A term used by researchers in the field of behavioral economics, mental accounting refers to how we treat money from different sources differently. For example, if you work hard to save $2,000, you might be very careful in how you spend it, while a $2,000 tax refund - which seems like a lottery win - might be treated as less important. Of course, the amount is the same, and you are free to use it any way you choose, but a "windfall" is typically treated differently from earned income.

I used to see extreme examples of this when I dealt blackjack in a casino years ago. Most players had a mental category they called "house money." This was the profit that they had made, or at least the amount that they were ahead at the time. A man might be very cautious betting with his "own" $200 bankroll, but once he had $600 of winnings in front of him, he would start betting more and playing with less caution. "I'm playing with "house money" he would announce.

Of course, the reality is that once he won the money in the first place, it was all his money. He was free to walk out that door and do anything he wanted with the $600 profit. In fact, he would might stop before he ever lost $600 of "his own" money, but this was somehow different. The result was predictable. If some common sense prevailed, he might lose only $500 of it, and still leave with more than he started with. More often, he would lose the $600 AND the $200 he brought.

You might think that this is not a problem you have. But what if you won $1,000 on a lottery ticket, or got a $1,000 bonus from your employer. You could take your windfall and put it into your retirement account or your child's college fund. But do you really treat such money the same as if you worked weekends to make an extra thousand? This is an easy money mistake to make.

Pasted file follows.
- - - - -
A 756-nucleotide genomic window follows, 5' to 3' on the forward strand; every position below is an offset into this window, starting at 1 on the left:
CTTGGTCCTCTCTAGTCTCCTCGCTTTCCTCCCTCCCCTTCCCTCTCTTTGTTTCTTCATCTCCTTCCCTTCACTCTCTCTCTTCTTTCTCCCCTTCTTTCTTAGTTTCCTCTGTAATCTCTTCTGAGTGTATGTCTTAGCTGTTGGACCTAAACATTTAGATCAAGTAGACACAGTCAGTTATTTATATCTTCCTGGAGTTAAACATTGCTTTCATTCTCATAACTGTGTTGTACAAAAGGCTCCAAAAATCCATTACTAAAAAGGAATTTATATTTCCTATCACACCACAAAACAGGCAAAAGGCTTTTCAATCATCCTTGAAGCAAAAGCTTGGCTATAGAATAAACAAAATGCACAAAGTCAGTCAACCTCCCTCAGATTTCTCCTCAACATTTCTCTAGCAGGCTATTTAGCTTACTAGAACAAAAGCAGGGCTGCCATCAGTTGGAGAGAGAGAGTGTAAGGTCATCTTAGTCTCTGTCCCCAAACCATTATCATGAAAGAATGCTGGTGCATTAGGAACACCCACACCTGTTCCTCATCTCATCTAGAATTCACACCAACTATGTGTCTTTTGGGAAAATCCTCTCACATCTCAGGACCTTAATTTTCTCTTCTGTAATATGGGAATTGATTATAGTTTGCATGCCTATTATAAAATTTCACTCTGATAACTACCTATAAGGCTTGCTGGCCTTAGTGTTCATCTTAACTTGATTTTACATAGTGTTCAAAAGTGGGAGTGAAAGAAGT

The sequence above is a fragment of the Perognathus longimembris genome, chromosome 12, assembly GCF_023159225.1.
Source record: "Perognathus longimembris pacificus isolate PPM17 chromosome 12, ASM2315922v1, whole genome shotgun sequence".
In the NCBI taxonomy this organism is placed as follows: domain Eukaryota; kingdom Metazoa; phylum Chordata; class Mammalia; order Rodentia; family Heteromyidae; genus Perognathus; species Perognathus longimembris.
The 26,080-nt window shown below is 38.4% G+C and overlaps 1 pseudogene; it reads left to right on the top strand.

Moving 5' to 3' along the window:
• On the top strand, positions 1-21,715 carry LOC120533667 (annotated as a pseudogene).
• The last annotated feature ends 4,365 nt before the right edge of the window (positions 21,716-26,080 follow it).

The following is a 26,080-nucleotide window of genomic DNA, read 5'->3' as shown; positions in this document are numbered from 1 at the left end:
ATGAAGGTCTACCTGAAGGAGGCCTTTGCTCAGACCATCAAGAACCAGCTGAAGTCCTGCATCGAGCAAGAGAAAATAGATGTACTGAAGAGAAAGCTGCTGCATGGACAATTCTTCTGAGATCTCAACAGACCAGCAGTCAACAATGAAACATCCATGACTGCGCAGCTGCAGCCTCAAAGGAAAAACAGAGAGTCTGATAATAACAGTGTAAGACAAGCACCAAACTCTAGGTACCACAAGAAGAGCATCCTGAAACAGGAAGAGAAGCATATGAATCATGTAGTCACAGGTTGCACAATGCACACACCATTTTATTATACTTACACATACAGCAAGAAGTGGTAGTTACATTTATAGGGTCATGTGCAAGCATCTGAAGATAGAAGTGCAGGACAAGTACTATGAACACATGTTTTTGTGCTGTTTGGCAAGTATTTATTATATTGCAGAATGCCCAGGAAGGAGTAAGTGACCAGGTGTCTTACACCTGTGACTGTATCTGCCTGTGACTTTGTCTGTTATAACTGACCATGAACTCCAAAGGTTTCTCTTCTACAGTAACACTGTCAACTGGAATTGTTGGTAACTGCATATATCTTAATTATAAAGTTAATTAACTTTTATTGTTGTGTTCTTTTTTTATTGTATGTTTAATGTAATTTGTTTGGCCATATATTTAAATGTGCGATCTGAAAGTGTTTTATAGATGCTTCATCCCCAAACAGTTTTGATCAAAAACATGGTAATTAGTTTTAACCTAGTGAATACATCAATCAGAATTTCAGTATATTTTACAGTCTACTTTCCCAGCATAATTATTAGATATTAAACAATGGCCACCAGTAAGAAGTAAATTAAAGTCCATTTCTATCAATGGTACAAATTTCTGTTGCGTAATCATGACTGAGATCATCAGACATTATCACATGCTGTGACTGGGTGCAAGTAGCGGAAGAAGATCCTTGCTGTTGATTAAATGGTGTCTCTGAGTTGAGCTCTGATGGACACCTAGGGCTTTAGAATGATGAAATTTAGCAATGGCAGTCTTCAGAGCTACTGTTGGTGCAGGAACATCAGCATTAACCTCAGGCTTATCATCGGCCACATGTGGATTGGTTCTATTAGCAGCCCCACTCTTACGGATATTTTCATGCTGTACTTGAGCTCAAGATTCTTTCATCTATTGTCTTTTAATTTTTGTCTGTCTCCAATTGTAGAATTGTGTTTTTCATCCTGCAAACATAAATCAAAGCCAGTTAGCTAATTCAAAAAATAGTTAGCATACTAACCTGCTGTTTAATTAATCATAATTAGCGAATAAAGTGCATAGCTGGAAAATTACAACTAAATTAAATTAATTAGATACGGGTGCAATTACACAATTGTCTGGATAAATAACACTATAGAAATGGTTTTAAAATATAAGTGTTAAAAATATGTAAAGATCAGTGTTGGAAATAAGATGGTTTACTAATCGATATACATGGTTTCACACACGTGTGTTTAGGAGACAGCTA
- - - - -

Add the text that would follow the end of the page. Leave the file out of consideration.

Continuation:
Money Mistake - Integrating Losses

This is another tough one to avoid. When you buy that new car, do you suddenly feel like an extra $300 for a better car stereo isn't much money? Of course, it doesn't seem like much when you are spending $22,000 for a car - and that's why that salesman will push these things. But if it isn't too much, why did it seem like a lot to buy such a stereo for your previous car. Just the day before you might have thought $200 was too much.

This is about the psychology of making large purchases or taking large losses. This is another classic habit you see in gamblers. $100 was too much to lose at the start of the night, but once he is suckered into losing $2,000, it seems easier to throw that last $100 out there all at once. This is not a phenomenon limited to gamblers or new car buyers, however.

Suppose you are having a new house built. The builder gets you all excited about the latest refrigerator, which he can include for only $3,000 extra. The day before, that same refrigerator might have been worth just $1,800 maximum to you. In fact, you might buy one for just $1,500 if you wait until you move into the home. But when you are spending (or borrowing) $300,000 to have a home built, $3,000 just doesn't seem so outrageous.

You have to mentally step outside of the situation for a moment to avoid making this money mistake. Ask yourself if the proposed expenditure is one you would have felt good with a week ago. Ask what other options you have. Finally, just wait. A month later - after a large purchase - you might be in a more rational state of mind to decide what something is worth to you.